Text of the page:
“When we were here, we were examined when we entered, and my illness was discovered… then quarantined… the nurse took the sputum… then examined… and it was finished.” (Participant 7)
“During admission, the nurse screened, then took blood as well… and was asked about the history of the disease… that’s all.” (Participant 11)
Emergency services and specific procedures. Thirteen participants disclosed that nurses perform emergency actions and particular procedures such as administrating tuberculosis medication, conducting special specimen examinations, and initial handling in emergencies. Some examples of their statements include:
“It’s very helpful… just inject it, it’s very helpful.” (Participant 7)
“The emergency unit is 24 hours… there is a nurse… there is a morning to night shift.” (Participant 11)
“There was one person here who was infected, and we were immediately separated…then we were all examined…it was plugged into the nose…it was examined by a nurse…” (Participant 14)
“If it’s already severe… we’ll be examined intensively… then given oxygen… and other equipment.” (Participant 15)
Theme 3: Nurse competence
The participants mostly described nurse competence in performing nursing services as responsive, friendly, and caring. In addition, they appreciated nurses who had a positive and supportive attitude towards inmates who experienced emergency medical conditions, considering it to be a good and much-needed attitude.
Responsive and fast. Thirteen participants praised the nurses for being responsive and quick in handling emergencies. Their statements include
“They can do everything… because while I’m here being treated… if I have a need… I ask the nurses directly for help… and they take action right away… handle it right away.” (Participant 1)
“Like yesterday a friend was sick… they immediately responded… brought it straight away… not postponed.” (Participant 9)
“The officers or nurse are quick if someone is sick… quickly run… come immediately…” (Participant 15)
Friendly. Eleven participants appreciated the friendly behavior of the nurses, including their polite manner, soft speech, and smiling faces. The participants express this:
“They are polite and friendly ma’am… It’s like I’m sick and talk to me gently…indirectly tell me well, ma’am.” (Participant 1)
“They are kind, if we greet them, they smile back. The nurse greets us…be patient first… they smile cheaply too, the point is the nurses are nice.” (Participant 2)
“In my opinion, so far it’s been good… communication is also good… they also like to tell those who are sick… reprimand them too… reprimand them properly for the benefit of the patient’s health as well… they rebuke that in a sense encouraging us to be healthy too.” (Participant 5)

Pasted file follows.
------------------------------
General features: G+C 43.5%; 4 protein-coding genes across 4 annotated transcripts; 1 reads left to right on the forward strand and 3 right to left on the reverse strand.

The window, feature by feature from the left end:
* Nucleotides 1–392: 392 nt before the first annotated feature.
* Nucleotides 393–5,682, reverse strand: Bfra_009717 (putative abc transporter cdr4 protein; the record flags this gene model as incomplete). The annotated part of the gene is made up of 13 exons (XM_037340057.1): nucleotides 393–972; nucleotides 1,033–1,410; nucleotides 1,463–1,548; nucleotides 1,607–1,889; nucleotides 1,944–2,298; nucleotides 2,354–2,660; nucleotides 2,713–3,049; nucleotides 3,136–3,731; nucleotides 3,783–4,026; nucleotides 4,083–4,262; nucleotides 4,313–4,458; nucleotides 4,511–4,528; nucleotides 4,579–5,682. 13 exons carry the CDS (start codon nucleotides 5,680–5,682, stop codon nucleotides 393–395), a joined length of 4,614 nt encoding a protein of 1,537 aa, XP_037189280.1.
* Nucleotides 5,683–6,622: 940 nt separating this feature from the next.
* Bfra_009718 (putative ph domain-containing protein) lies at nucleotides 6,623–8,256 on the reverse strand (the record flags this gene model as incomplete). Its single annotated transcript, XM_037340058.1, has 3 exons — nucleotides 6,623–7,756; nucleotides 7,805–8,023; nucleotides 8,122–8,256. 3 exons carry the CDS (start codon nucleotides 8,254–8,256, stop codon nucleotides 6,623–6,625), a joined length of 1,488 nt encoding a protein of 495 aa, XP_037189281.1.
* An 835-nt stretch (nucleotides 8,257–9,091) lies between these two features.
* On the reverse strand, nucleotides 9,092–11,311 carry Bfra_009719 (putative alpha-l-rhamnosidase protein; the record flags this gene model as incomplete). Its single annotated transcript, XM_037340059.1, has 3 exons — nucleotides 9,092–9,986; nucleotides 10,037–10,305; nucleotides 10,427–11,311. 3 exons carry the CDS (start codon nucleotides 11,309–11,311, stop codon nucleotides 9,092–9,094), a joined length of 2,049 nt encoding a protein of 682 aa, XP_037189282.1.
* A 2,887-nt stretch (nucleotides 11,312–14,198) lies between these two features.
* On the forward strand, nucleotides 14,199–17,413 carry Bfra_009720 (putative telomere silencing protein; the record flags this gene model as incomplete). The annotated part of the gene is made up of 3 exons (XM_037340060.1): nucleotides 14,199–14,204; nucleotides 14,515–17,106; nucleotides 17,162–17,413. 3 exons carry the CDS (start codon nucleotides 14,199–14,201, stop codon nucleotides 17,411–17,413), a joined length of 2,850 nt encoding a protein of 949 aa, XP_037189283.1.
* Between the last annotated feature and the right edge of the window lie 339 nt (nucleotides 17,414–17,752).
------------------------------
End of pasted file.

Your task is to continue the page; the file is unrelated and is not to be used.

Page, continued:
Caring. Ten participants felt that the nurses showed a caring attitude by expressing curiosity about their healthy development. The quotes include:
“I don’t just come to get an injection… sometimes I’m asked how it’s progressing… so we don’t just come to inject.” (Participant 7)
“When I come, he asks questions about our illness…” (Participant 8)
“Okay…well…they are outgoing…often asking whether we are healthy or not.” (Participant 20)
Theme 4: Barriers to receiving nursing services
The barriers are mainly associated with waiting time and a lack of follow-up services.
Have to wait/queue for quite a long time. Twelve participants reported waiting in long lines or waiting for nurses during their breaks, resulting in delayed services.
“Because the clinic is really small… but if we queued… there could be 45 people.” (Participant 4)
“Sometimes when the nurses are on a break, so we wait for them… it’s like that, right… unless it’s critical, we’ll be served…but if it’s just coughing, right…sometimes we’re eating, maybe wait” (Participant 5)
“I often want to meet, but most people queue, so I don’t meet often…many queues” (Participant 10)
No further treatment. Fourteen participants reported not receiving follow-up services after their initial treatment or drug administration, which only treated their symptoms.
“About how to handle it… no one tells us, ma’am… every day we are given medicine… just medicine ma’am… There’s just no way how to do it including healing.” (Participant 1)
“At least…oh okay…given pain medication…it can only be like that.” (Participant 15)
“For me, I don’t think there are any problems… maybe pay more attention to the elderly… because there are more elderly people who have complaints here… the complaints of the elderly are like cholesterol, so just give them pain medication.” (Participant 20)